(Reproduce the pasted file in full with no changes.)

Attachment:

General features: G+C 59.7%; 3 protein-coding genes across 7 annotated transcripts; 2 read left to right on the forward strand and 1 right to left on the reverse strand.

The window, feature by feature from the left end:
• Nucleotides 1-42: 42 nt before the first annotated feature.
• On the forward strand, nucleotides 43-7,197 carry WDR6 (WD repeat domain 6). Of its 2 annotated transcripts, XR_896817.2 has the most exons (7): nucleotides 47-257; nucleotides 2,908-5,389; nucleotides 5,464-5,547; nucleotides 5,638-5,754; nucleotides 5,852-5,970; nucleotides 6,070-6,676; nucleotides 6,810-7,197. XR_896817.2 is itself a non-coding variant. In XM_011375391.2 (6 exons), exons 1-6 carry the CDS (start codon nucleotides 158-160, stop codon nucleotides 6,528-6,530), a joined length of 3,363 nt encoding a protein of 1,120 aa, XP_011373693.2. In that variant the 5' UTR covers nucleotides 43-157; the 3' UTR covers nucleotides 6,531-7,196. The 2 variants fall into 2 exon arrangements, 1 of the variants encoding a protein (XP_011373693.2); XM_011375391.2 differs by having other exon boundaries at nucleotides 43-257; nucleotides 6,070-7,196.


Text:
General features: G+C 59.7%; 3 protein-coding genes across 7 annotated transcripts; 2 read left to right on the forward strand and 1 right to left on the reverse strand.

The window, feature by feature from the left end:
• Nucleotides 1-42: 42 nt before the first annotated feature.
• On the forward strand, nucleotides 43-7,197 carry WDR6 (WD repeat domain 6). Of its 2 annotated transcripts, XR_896817.2 has the most exons (7): nucleotides 47-257; nucleotides 2,908-5,389; nucleotides 5,464-5,547; nucleotides 5,638-5,754; nucleotides 5,852-5,970; nucleotides 6,070-6,676; nucleotides 6,810-7,197. XR_896817.2 is itself a non-coding variant. In XM_011375391.2 (6 exons), exons 1-6 carry the CDS (start codon nucleotides 158-160, stop codon nucleotides 6,528-6,530), a joined length of 3,363 nt encoding a protein of 1,120 aa, XP_011373693.2. In that variant the 5' UTR covers nucleotides 43-157; the 3' UTR covers nucleotides 6,531-7,196. The 2 variants fall into 2 exon arrangements, 1 of the variants encoding a protein (XP_011373693.2); XM_011375391.2 differs by having other exon boundaries at nucleotides 43-257; nucleotides 6,070-7,196.